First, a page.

From that moment forward, I was focused on becoming a Physical Therapist. I made it through high school with mediocre grades, but when I started college, all of this changed. I was excelling in the courses I chose because I was excited about getting started in my profession of choice and I was taking classes that had subjects I was actually interested in learning more about. I transferred from a junior college to a local 4-year university my Junior year and chose the B.S. track in Kinesiology as my major since that was the recommended pathway for meeting the requirements necessary for acceptance into a physical therapy Master’s degree program. Apparently, all those science classes I was afraid of in high school were actually interesting and I wanted more! Anatomy, Physiology, Biochem... and then came Exercise Physiology. I think I fell in love with it by the end of the first week. It was intense, but it made so much sense. Almost natural to me. I started getting involved with the lab; learned how to measure body fat, learned about nutrition and the effects of protein, carbs and fat on exercise performance, the importance of Heart Rate and Oxygen Consumption and their implications on performance. The more I learned, the more I wanted to learn. It was a fun and exciting time. I never dreamed college would be like this. I had became a trainer and a step aerobics teacher while taking undergrad classes, but as I became more involved with the weight loss studies we were doing in the lab, my free time became more and more limited and fitting in one aerobics class a week felt next to impossible.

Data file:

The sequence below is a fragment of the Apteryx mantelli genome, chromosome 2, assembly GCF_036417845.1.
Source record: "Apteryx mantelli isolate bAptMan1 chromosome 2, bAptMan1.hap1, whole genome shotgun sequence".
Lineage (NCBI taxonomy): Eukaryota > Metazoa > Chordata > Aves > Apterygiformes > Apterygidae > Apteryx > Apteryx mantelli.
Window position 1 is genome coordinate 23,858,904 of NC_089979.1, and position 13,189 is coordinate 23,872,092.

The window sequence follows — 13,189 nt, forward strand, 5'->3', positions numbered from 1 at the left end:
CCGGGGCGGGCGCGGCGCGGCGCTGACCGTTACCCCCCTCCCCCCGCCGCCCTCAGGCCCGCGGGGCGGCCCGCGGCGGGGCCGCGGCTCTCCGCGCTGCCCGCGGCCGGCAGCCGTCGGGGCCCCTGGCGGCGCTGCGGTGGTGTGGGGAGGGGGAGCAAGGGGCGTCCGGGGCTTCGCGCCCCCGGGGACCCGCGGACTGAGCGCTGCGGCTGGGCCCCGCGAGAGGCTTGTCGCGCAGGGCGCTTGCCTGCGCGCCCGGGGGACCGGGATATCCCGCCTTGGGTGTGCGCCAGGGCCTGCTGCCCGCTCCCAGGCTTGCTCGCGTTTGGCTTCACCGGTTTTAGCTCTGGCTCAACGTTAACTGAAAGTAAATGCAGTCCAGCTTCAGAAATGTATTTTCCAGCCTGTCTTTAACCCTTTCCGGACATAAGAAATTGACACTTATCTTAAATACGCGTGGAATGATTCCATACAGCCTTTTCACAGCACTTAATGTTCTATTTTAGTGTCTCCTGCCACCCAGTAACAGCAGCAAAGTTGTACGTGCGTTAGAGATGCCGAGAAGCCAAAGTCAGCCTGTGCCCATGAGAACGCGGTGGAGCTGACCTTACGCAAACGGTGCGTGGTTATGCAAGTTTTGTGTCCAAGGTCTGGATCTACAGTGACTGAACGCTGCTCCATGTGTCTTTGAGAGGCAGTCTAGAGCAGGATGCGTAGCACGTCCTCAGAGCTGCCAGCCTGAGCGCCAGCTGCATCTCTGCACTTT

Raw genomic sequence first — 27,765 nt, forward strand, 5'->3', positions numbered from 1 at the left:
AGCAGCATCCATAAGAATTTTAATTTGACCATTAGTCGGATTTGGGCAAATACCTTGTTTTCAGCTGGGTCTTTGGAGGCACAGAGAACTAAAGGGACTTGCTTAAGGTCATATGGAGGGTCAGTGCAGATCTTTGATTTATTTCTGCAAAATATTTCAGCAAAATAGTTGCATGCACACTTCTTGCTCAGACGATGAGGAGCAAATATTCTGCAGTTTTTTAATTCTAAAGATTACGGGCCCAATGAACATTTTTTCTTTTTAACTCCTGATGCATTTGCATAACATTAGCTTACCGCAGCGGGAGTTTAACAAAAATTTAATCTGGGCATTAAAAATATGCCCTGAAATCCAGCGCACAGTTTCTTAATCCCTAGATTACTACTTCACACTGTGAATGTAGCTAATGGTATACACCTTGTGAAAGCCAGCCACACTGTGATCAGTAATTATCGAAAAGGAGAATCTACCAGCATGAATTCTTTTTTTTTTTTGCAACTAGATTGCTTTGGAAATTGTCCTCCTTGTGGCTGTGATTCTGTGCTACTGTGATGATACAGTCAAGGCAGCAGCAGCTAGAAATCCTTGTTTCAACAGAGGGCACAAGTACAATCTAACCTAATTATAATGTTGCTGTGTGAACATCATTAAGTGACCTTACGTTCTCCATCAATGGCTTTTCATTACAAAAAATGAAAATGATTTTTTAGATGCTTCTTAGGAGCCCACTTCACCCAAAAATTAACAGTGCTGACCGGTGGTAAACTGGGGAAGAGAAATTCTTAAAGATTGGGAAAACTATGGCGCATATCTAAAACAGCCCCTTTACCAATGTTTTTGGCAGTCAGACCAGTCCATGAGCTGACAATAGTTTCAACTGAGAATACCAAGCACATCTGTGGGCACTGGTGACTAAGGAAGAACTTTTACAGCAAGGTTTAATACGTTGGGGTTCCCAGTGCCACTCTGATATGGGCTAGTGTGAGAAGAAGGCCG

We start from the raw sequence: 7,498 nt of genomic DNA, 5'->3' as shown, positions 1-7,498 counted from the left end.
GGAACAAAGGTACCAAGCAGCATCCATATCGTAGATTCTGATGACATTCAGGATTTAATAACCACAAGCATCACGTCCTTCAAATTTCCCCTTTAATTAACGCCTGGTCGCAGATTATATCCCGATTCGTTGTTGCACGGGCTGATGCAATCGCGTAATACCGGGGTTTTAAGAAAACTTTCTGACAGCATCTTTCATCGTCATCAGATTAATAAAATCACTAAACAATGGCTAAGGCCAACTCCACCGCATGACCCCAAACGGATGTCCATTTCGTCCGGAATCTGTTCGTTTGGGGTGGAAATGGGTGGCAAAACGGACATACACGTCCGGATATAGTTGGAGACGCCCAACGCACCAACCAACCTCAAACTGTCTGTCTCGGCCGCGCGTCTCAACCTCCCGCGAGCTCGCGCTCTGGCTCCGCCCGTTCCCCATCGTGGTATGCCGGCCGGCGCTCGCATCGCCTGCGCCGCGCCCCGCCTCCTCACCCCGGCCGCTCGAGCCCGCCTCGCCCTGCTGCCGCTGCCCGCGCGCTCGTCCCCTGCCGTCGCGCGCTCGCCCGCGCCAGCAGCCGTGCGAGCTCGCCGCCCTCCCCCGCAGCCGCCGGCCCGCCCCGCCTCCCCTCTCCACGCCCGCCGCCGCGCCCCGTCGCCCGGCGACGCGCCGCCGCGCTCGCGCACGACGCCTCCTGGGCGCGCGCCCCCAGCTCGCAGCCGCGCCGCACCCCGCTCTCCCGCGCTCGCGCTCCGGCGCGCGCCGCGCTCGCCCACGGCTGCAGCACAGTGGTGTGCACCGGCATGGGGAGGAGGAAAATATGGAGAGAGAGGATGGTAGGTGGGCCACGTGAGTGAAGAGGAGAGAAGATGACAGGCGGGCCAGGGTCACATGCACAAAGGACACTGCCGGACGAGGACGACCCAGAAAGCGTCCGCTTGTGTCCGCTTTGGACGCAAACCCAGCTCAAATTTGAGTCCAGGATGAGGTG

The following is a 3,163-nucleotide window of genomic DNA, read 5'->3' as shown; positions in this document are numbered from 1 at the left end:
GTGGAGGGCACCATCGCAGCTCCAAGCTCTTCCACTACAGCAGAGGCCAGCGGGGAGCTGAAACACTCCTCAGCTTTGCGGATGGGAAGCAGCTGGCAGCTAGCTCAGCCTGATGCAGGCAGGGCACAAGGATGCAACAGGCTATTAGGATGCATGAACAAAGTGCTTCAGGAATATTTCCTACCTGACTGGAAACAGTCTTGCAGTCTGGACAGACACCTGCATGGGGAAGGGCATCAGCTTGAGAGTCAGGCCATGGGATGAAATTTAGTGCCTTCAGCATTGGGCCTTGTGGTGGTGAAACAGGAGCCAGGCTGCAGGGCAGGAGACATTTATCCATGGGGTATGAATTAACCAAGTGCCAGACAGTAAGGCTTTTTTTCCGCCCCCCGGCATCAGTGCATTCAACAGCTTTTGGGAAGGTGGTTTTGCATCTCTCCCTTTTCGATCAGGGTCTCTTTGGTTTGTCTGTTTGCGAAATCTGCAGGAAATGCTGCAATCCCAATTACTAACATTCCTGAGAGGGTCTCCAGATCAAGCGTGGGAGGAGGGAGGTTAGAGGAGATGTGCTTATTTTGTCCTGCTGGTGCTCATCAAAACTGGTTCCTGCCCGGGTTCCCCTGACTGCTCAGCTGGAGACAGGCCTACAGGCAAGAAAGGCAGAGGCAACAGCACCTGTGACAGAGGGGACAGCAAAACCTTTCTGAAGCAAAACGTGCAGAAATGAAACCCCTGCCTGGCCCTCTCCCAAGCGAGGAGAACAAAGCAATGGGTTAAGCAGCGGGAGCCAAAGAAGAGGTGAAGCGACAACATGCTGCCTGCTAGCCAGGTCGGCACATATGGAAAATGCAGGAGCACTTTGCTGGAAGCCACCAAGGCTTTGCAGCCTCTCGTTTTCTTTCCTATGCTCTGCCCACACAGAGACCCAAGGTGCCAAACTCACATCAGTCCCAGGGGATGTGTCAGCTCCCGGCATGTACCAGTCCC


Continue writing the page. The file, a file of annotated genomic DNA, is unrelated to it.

It was my interest in the physiology of exercise that steered me away from physical therapy. I had a job as a PT assistant for a while, then a couple of weeks of volunteer work with a PT who worked primarily with stroke victims. But nothing took hold of me like Ex Phys. So I changed life tracks again. I wanted to get a grad degree in Ex Phys to learn more, and maybe one day become an academic researcher and professor like my professors were so I could create and run my own studies! My hard work was about to pay off – or so I thought.

I moved down to Los Angeles 12 years ago after being asked to join an Exercise Physiology PhD program at a major university under a respected investigator with a full scholarship. I accepted whole-heartedly, knowing I was signing up for a promised “4 year” program that would entail little sleep and a lot of classroom and lab work. I was completely miserable after 4.5 years, wondering when I would be allowed to graduate, when I would be able to apply for post-graduate positions and when could I get on with my life. I was 29 and had never had a “real” job – well, not full-time, and certainly not any where near a corporate job.